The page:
“Wait, so you’ve died before? What’s that like?”
It’s a weird question, but when people hear my story, it’s what they usually ask.
“Did you see a light? Did you hear voices?” Or, my favorite one, “Did it hurt?”
Sometimes people even joke around with me about October 25, 2009, as if an experience lying on the table with no pulse is something that’s funny to talk about.
I’ve always found that to be strange, and truthfully, I can’t recall what I heard or saw. But, I can tell you what I learned.
At the time, I was a two sport varsity athlete who believed in God, but didn’t yet know what it meant to be a Christian. I was 16 years old, but still an infant in my walk with Christ. On Sunday, October 25, 2009, a virus got into my blood stream causing myocarditis, paralyzing my heart and knocking me unconscious without a heartbeat. Nearby EMT’s shocked me seven times with a defibrillator before I regained a pulse. There were no events preceding this that could have predicted the sudden cardiac arrest I suffered that day. Our culture would call it luck, or bad luck, but really, what happened next is far beyond anything that could be measured by a coin flip or roll of the dice.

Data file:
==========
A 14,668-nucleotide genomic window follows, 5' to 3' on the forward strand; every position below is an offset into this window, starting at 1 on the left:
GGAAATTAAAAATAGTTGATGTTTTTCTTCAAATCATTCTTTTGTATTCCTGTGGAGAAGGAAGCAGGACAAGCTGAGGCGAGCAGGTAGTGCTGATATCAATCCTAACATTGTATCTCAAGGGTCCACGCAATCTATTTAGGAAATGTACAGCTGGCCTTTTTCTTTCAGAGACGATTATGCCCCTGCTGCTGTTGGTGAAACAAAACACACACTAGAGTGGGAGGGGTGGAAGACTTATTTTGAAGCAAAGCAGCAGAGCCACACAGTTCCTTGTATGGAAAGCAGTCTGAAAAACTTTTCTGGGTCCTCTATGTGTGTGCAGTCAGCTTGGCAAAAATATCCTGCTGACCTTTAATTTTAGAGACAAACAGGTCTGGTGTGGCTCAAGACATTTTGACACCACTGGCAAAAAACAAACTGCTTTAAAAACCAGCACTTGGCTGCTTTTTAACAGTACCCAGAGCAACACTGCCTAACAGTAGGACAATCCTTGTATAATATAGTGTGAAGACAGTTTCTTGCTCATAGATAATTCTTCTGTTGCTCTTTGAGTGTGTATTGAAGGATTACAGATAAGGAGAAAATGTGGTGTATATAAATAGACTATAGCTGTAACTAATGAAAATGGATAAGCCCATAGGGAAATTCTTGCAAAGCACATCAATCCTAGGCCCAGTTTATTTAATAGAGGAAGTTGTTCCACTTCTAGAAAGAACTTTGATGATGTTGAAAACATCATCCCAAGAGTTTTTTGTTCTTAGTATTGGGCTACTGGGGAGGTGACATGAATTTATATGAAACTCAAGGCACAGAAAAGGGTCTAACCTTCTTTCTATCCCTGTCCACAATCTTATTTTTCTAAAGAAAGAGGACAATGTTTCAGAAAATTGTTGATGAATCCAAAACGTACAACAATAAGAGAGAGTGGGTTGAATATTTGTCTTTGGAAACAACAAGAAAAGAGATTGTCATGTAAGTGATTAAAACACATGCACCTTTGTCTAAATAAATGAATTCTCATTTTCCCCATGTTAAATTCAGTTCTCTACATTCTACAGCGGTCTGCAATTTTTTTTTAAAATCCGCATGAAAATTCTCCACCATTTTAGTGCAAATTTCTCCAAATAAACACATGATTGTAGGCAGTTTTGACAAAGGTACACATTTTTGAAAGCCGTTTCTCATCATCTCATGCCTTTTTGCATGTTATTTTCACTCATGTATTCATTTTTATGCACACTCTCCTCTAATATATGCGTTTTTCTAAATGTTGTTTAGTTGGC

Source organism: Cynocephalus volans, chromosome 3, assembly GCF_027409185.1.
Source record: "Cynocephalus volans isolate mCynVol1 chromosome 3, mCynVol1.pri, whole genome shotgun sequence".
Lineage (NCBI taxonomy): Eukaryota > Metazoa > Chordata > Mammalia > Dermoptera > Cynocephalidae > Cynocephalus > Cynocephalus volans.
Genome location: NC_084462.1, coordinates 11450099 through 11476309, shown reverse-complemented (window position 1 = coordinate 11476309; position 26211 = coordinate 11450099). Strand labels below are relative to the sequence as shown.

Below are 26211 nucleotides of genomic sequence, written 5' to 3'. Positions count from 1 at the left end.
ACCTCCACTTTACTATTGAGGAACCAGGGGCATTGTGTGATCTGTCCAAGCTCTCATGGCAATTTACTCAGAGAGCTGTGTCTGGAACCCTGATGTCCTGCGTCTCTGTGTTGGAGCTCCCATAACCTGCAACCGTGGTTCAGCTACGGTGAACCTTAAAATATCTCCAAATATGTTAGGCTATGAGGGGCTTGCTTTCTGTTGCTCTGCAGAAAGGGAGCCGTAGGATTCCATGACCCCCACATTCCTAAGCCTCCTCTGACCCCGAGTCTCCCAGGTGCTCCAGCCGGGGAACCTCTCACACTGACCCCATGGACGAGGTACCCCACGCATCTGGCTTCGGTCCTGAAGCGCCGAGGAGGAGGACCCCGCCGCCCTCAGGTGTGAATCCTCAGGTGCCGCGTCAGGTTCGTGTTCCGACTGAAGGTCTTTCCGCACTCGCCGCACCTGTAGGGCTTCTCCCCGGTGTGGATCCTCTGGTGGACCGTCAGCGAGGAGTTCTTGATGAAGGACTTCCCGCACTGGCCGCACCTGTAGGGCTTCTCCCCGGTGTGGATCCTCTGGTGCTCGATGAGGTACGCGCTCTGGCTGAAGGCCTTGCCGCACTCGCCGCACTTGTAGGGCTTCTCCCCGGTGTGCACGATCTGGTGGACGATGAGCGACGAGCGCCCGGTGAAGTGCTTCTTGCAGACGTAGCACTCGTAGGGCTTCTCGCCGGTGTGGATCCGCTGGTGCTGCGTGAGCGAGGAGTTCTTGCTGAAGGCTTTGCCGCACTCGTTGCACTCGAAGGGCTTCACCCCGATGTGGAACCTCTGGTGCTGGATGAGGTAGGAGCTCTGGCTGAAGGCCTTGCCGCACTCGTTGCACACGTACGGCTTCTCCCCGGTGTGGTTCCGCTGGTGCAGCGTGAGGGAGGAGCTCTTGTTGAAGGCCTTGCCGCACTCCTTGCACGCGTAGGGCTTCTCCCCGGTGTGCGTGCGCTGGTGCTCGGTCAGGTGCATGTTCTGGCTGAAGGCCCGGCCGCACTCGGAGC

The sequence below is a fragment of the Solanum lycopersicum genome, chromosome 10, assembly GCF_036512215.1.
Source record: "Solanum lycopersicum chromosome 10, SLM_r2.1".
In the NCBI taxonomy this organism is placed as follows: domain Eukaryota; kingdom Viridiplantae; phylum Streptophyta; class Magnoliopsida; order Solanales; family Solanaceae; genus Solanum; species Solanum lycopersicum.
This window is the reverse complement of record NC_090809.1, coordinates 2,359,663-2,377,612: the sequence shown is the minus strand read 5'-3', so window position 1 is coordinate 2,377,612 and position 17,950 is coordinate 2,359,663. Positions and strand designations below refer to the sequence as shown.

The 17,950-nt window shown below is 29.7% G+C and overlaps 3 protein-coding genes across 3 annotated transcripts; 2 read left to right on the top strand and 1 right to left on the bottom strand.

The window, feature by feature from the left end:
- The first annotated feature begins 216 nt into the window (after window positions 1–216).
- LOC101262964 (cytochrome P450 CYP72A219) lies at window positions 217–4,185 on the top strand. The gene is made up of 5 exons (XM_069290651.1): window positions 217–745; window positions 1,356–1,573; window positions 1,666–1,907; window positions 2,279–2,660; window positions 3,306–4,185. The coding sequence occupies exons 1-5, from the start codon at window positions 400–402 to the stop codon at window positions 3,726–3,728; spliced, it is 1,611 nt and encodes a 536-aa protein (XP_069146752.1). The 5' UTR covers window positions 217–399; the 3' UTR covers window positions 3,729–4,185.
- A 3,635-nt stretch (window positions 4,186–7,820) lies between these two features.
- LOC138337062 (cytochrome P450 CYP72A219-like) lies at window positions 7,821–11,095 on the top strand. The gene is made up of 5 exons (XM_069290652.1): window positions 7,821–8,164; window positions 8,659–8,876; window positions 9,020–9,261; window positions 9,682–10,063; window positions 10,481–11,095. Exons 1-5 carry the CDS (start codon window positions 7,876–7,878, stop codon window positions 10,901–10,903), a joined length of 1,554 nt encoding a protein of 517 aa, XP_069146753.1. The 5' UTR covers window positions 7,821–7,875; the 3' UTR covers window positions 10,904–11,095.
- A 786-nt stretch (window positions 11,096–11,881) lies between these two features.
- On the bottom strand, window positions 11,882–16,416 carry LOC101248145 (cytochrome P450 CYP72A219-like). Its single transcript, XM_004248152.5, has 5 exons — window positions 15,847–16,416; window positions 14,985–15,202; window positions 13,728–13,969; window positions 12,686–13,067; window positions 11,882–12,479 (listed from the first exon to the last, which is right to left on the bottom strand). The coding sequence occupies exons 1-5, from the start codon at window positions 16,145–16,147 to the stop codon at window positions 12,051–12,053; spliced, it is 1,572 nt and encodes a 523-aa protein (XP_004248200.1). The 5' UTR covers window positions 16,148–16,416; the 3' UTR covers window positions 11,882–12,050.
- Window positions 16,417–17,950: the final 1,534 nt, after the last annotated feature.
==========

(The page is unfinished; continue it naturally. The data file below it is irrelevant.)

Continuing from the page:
When the virus insidiously made its way through my body, it cut off the blood supply to the frontal lobe of my brain, resulting in what is known as an anoxic brain injury. Over the next several weeks I slept for 16-18 hours a day as my body recovered, only waking up to go to physical therapy, brain therapy or eat. I couldn’t walk up or down the stairs without someone’s help, I couldn’t remember where I had gone the day before, and at 6’6” 230 pounds, I became so weak that I couldn’t even twist the cap off of a water bottle. Yet in that suffering, I had my greatest triumph in life.
After all, Christ died for our sins so that in our suffering we could be more like Him. In 1 Peter 4:19, the Apostle Peter writes, “Therefore, those also who suffer according to the will of God shall entrust their souls to a faithful Creator in doing what is right” (NASB). The peace in this, the joy in this, the fullness of life in these words…by God’s grace the only thing I could do in my suffering was to offer Him full praise.